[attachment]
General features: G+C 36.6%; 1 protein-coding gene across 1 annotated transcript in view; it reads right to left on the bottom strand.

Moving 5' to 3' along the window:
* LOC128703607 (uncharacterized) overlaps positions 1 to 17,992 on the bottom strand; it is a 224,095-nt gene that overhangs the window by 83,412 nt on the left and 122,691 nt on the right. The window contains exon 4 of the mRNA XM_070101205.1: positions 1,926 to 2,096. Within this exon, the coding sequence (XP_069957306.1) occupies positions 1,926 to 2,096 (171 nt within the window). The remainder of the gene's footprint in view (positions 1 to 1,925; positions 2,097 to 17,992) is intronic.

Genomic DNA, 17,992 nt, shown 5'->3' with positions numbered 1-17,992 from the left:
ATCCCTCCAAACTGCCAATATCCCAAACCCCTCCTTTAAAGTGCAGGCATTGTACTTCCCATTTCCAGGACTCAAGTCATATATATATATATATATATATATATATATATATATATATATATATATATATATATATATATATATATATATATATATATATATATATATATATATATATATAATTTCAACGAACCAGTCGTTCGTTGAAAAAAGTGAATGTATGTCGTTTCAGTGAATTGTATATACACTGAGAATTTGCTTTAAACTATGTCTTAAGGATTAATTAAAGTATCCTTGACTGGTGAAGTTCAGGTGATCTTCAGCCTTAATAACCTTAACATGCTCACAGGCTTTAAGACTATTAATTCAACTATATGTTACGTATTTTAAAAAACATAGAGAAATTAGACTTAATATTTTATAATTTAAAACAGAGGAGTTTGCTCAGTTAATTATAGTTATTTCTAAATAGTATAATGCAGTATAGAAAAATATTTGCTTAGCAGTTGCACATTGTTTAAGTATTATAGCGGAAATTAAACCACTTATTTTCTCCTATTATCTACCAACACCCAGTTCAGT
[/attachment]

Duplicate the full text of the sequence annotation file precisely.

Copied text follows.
General features: G+C 36.6%; 1 protein-coding gene across 1 annotated transcript in view; it reads right to left on the bottom strand.

Moving 5' to 3' along the window:
* LOC128703607 (uncharacterized) overlaps positions 1 to 17,992 on the bottom strand; it is a 224,095-nt gene that overhangs the window by 83,412 nt on the left and 122,691 nt on the right. The window contains exon 4 of the mRNA XM_070101205.1: positions 1,926 to 2,096. Within this exon, the coding sequence (XP_069957306.1) occupies positions 1,926 to 2,096 (171 nt within the window). The remainder of the gene's footprint in view (positions 1 to 1,925; positions 2,097 to 17,992) is intronic.

Genomic DNA, 17,992 nt, shown 5'->3' with positions numbered 1-17,992 from the left:
ATCCCTCCAAACTGCCAATATCCCAAACCCCTCCTTTAAAGTGCAGGCATTGTACTTCCCATTTCCAGGACTCAAGTCATATATATATATATATATATATATATATATATATATATATATATATATATATATATATATATATATATATATATATATATATATATATATATATATATATATAATTTCAACGAACCAGTCGTTCGTTGAAAAAAGTGAATGTATGTCGTTTCAGTGAATTGTATATACACTGAGAATTTGCTTTAAACTATGTCTTAAGGATTAATTAAAGTATCCTTGACTGGTGAAGTTCAGGTGATCTTCAGCCTTAATAACCTTAACATGCTCACAGGCTTTAAGACTATTAATTCAACTATATGTTACGTATTTTAAAAAACATAGAGAAATTAGACTTAATATTTTATAATTTAAAACAGAGGAGTTTGCTCAGTTAATTATAGTTATTTCTAAATAGTATAATGCAGTATAGAAAAATATTTGCTTAGCAGTTGCACATTGTTTAAGTATTATAGCGGAAATTAAACCACTTATTTTCTCCTATTATCTACCAACACCCAGTTCAGT